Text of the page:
Our results showed that small-scale private forest owners strongly considered a diverse range of ecosystem services as important. Thereby, all regulating and three cultural ecosystem services were assessed as more important than provisioning services. Similarly, in England (Urquhart and Courtney 2011), Denmark (Boon et al. 2004), and across Europe in general (Wiersum et al. 2005), private forest owners perceived biodiversity, landscape aesthetics, resource protection, and recreation as more important than resource use or financial aspects. Spatial differentiation demonstrated that small-scale forest owners from Western Europe were more ecosystem-oriented, while owners from Eastern Europe deemed economic aspects and forest maintenance more relevant (Feliciano et al. 2017). However, the general trend and change of objectives away from the traditional focus on resource use (Wiersum et al. 2005; Weiss et al. 2019) is attributed to ownership transfers (Ingemarson et al. 2006), fragmentation (Haynes 2002), a decreasing share of residential owners (Haugen et al. 2016; Oono et al. 2020), and an increasing interest in natural and cultural values (Hugosson and Ingemarson 2004). Despite this growing focus on regulating and cultural ecosystem services, the provisioning services are still perceived as important by many forest owners within our study area. Similarly, timber production is considered important among resident private forest owners in Sweden (Nordlund and Westin 2011) and private forest owners in Croatia (Curman et al. 2016), while a majority of private forest owners were willing to perform thinning for energy wood in Finland (Mynttinen et al. 2014).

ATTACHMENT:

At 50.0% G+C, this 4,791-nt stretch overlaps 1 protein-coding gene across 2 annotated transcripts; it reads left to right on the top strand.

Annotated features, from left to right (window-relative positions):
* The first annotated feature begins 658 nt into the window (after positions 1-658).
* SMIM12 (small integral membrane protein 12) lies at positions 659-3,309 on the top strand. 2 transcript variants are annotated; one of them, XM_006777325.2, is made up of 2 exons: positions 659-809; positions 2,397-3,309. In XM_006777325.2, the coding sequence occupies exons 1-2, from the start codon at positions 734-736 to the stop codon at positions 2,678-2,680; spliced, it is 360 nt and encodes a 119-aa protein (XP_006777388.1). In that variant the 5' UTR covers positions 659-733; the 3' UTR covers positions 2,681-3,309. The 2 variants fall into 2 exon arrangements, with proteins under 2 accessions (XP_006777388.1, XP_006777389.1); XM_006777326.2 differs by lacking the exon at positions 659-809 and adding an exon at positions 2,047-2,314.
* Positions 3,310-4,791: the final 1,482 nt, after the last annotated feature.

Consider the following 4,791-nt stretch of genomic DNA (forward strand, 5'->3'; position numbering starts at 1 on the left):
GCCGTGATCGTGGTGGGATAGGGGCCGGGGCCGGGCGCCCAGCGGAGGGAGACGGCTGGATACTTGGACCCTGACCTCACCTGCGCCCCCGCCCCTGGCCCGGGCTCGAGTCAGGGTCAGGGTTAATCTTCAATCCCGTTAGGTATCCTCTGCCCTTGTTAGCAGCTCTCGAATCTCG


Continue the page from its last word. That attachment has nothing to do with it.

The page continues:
Within this context, we found a large concordance between the perceived importance of wood production for both personal consumption and selling, and the reported management activity of selling wood. Notwithstanding the perceived high importance of regulating ecosystem services, management practices that actively contribute to the regulating ecosystem service of biodiversity conservation were less frequently applied. The tendency to perform standard forest management despite different objectives was also found in Finland, where private forest owners, differentiated by five diverging discourses, showed a great consistency to perform the widespread traditional approach to Finnish forest management, even-aged management with clear-cuts (Takala et al. 2019). However, in Southwest Germany, perceived positive conservation impacts increased the likelihood of conservation measures to be implemented by private forest owners (Joa and Schraml 2020).